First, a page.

SpeechPathology.com Phone: 800-242-5183


Progressus Therapy

Pre-Reading Speech and Language Disorders and Dyslexia

Karen Fallon, Ph.D

June 19, 2006

Share:

Question

Is there any relationship between pre-reading speech and language disorder and dyslexia?

Answer

The research literature most definitely indicates that children who demonstrate speech and language impairments in their preschool and kindergarten years are more likely than typically-developing children to present with language learning disabilities (e.g., dyslexia) in their school-age years (e.g., Catts & Kamhi, 2005). Several studies suggest that young children with speech and language impairments are at any increased risk for reading/writing disabilities. However, the exact relationship between speech, language, and literacy skills development is still debated in the literature (Nathan, Stackhouse, Goulandris, & Snowling, 2004). Studies have suggested several variables involved in the developmental equation including type of disorder (e.g., speech impairment, language impairment, mixed speech and language impairment) and the specific communication areas affected (e.g., vocabulary skills). A number of key language skills including vocabulary, narrative skills, and phonemic awareness have been identified pivotal in the development of literacy skills (e.g., Catts & Kamhi, 2005; Nathan et al., 2004). In addition to the specific language skills affected, some researchers have suggested a critical time period for remediation of speech/language impairments. Specifically, some studies have reported that children who continue to present with speech/language problems as they enter first grade are at a higher risk for reading/writing disabilities (Bird, Bishop, & Freeman, 1995; Bishop & Adams, 1990). Although some of the relationships continue to be debated, these data can offer some important clinical implications for speech language pathologists working with young children.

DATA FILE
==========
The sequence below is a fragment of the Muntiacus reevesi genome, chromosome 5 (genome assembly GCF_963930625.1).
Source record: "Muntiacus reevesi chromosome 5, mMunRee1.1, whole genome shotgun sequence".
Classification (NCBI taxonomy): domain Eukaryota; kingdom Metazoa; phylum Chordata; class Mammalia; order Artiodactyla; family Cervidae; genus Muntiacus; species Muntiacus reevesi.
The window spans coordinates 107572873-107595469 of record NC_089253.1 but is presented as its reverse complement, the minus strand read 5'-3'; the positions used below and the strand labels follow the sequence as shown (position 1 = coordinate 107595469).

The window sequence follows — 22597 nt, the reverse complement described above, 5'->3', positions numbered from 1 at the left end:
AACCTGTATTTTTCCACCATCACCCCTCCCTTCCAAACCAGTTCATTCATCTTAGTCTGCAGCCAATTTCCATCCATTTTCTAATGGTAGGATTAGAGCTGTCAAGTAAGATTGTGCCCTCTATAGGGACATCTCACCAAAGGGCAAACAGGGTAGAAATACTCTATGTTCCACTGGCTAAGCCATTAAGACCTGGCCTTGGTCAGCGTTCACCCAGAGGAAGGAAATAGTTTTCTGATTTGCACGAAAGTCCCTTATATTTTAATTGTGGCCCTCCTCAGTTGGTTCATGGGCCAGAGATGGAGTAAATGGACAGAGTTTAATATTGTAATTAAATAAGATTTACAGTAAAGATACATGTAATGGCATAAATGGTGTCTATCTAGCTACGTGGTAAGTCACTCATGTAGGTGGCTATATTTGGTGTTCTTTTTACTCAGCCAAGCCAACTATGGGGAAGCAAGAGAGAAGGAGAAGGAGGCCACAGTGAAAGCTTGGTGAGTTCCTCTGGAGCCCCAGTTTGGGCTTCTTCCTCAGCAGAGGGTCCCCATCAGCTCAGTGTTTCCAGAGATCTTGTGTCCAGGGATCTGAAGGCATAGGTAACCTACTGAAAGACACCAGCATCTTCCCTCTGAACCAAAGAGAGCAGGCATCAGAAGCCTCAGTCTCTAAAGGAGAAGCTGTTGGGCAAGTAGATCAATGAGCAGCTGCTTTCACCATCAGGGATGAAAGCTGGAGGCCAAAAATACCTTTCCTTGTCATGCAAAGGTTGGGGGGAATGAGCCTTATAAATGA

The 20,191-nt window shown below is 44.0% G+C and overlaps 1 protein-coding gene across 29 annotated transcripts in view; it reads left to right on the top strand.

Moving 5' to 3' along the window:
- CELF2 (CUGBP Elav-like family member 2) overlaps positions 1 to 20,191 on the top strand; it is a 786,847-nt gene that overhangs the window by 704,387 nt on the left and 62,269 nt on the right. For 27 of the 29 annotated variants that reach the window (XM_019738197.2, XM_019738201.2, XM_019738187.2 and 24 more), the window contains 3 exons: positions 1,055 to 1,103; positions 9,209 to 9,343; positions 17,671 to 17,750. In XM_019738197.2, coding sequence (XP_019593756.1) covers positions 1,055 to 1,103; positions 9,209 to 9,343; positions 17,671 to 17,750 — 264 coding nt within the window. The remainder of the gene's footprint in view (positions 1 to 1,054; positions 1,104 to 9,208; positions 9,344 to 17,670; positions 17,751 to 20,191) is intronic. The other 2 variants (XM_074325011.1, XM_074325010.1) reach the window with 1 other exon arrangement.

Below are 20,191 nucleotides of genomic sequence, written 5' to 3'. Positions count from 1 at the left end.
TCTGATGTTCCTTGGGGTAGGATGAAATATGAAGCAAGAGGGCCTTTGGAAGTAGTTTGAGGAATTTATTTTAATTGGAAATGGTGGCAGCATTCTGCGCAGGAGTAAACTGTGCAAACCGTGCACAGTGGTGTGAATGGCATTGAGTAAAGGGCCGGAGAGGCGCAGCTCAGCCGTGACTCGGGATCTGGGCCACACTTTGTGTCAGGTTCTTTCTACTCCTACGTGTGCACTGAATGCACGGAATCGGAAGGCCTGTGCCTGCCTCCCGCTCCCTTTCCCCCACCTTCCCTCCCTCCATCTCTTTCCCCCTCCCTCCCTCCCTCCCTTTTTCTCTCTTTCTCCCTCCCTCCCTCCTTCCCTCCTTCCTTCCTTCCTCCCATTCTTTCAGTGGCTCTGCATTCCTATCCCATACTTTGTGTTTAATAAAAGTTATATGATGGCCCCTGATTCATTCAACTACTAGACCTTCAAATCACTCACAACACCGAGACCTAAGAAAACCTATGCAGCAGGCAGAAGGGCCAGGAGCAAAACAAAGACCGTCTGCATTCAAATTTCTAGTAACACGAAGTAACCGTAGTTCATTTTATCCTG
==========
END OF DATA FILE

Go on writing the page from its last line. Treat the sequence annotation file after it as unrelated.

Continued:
The application of these data to the practice of speech-language pathologists suggests a number of important points. First, when planning assessments and intervention for young children, clinicians should be aware of the key communication skills that could affect literacy outcomes. Language assessments should include measures of vocabulary, syntax, narrative skills and phonemic awareness skills. Weaknesses found in any of these areas should be given consideration when developing and prioritizing intervention goals and treatment plans. Some researchers have suggested that early identification of and intervention to address weaknesses in key language skills such as vocabulary and phonemic awareness could actually improve the reading/writing outcomes of young children (Catts & Kamhi, 2005).

In addition, understanding the potentially critical time period for remediation argues convincingly for the importance of early intervention and early identification of children at-risk for reading/writing disabilities. Speech-language pathologists working as early interventionists have a responsibility to educate parents and consult with the school clinicians so that they may advocate for the at-risk children. Similarly, speech-language pathologists working with school-age children with speech/language impairments not previously identified, need to address areas of communication weakness as well as consult with classroom teachers, With the understanding of the critical relationship between strong language skills and positive literacy outcomes, speech language pathologists play a critical role in the early identification and treatment of spoken and written language disabilities.

References

Bishop, D. V. M., & Adams C. (1990). A prospective study of the relationship between specific language impairment phonological disorders, and reading retardation. Journal of Child Psychology and Psychiatry, 31(7), 1027-1050.

Bird, J., Bishop, D. V. M., & Freeman, N. H. (1995). Phonological awareness and literacy development in children with expressive phonological impairments. Journal of Speech, Language, and Hearing Research, 38, 446-462.

Catts, H.W. & Kamhi, A.G., (2005). Language and Reading Disabilities. Boston: Allyn & Bacon.